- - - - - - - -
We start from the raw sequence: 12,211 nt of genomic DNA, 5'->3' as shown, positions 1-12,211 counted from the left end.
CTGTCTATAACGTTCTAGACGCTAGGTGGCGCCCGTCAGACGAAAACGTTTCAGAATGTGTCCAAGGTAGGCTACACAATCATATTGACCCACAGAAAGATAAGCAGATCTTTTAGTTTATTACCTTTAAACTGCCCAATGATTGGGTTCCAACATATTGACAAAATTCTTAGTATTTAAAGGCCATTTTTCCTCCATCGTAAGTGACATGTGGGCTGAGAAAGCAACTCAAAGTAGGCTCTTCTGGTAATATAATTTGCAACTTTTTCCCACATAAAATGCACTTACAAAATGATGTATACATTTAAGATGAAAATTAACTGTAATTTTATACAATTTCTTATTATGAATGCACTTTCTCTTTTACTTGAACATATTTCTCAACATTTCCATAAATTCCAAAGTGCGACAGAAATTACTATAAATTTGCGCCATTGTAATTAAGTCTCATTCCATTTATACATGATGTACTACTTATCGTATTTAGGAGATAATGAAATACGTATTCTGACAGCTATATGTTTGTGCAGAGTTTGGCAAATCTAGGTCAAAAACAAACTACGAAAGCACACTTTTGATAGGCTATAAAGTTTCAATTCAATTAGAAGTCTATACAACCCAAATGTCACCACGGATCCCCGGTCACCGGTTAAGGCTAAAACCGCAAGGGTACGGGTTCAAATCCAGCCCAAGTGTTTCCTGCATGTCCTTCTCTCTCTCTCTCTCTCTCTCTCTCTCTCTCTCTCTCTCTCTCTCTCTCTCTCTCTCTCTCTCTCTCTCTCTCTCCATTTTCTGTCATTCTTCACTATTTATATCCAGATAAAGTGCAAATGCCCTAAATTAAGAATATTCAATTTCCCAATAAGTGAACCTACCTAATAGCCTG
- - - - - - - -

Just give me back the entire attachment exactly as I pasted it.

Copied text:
We start from the raw sequence: 12,211 nt of genomic DNA, 5'->3' as shown, positions 1-12,211 counted from the left end.
CTGTCTATAACGTTCTAGACGCTAGGTGGCGCCCGTCAGACGAAAACGTTTCAGAATGTGTCCAAGGTAGGCTACACAATCATATTGACCCACAGAAAGATAAGCAGATCTTTTAGTTTATTACCTTTAAACTGCCCAATGATTGGGTTCCAACATATTGACAAAATTCTTAGTATTTAAAGGCCATTTTTCCTCCATCGTAAGTGACATGTGGGCTGAGAAAGCAACTCAAAGTAGGCTCTTCTGGTAATATAATTTGCAACTTTTTCCCACATAAAATGCACTTACAAAATGATGTATACATTTAAGATGAAAATTAACTGTAATTTTATACAATTTCTTATTATGAATGCACTTTCTCTTTTACTTGAACATATTTCTCAACATTTCCATAAATTCCAAAGTGCGACAGAAATTACTATAAATTTGCGCCATTGTAATTAAGTCTCATTCCATTTATACATGATGTACTACTTATCGTATTTAGGAGATAATGAAATACGTATTCTGACAGCTATATGTTTGTGCAGAGTTTGGCAAATCTAGGTCAAAAACAAACTACGAAAGCACACTTTTGATAGGCTATAAAGTTTCAATTCAATTAGAAGTCTATACAACCCAAATGTCACCACGGATCCCCGGTCACCGGTTAAGGCTAAAACCGCAAGGGTACGGGTTCAAATCCAGCCCAAGTGTTTCCTGCATGTCCTTCTCTCTCTCTCTCTCTCTCTCTCTCTCTCTCTCTCTCTCTCTCTCTCTCTCTCTCTCTCTCTCTCTCTCTCTCTCCATTTTCTGTCATTCTTCACTATTTATATCCAGATAAAGTGCAAATGCCCTAAATTAAGAATATTCAATTTCCCAATAAGTGAACCTACCTAATAGCCTG